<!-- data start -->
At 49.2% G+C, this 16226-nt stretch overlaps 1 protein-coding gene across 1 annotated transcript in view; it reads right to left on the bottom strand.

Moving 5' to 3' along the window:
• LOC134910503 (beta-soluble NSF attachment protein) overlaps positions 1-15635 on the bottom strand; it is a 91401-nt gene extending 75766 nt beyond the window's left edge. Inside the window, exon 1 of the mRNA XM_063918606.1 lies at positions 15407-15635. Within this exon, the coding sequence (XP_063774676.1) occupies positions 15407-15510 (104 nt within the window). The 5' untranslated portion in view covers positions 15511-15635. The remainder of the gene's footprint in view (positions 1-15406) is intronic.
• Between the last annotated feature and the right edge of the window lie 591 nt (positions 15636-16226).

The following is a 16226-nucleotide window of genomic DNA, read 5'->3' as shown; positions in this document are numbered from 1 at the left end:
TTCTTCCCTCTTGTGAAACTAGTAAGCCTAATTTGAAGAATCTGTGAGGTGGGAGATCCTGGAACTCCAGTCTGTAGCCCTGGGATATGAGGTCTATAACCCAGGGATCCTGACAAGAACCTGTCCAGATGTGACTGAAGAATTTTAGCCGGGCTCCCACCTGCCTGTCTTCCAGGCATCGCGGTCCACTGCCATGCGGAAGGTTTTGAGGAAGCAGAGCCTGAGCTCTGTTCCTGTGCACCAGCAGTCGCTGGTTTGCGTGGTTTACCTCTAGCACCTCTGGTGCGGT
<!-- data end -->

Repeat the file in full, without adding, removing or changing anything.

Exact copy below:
At 49.2% G+C, this 16226-nt stretch overlaps 1 protein-coding gene across 1 annotated transcript in view; it reads right to left on the bottom strand.

Moving 5' to 3' along the window:
• LOC134910503 (beta-soluble NSF attachment protein) overlaps positions 1-15635 on the bottom strand; it is a 91401-nt gene extending 75766 nt beyond the window's left edge. Inside the window, exon 1 of the mRNA XM_063918606.1 lies at positions 15407-15635. Within this exon, the coding sequence (XP_063774676.1) occupies positions 15407-15510 (104 nt within the window). The 5' untranslated portion in view covers positions 15511-15635. The remainder of the gene's footprint in view (positions 1-15406) is intronic.
• Between the last annotated feature and the right edge of the window lie 591 nt (positions 15636-16226).

The following is a 16226-nucleotide window of genomic DNA, read 5'->3' as shown; positions in this document are numbered from 1 at the left end:
TTCTTCCCTCTTGTGAAACTAGTAAGCCTAATTTGAAGAATCTGTGAGGTGGGAGATCCTGGAACTCCAGTCTGTAGCCCTGGGATATGAGGTCTATAACCCAGGGATCCTGACAAGAACCTGTCCAGATGTGACTGAAGAATTTTAGCCGGGCTCCCACCTGCCTGTCTTCCAGGCATCGCGGTCCACTGCCATGCGGAAGGTTTTGAGGAAGCAGAGCCTGAGCTCTGTTCCTGTGCACCAGCAGTCGCTGGTTTGCGTGGTTTACCTCTAGCACCTCTGGTGCGGT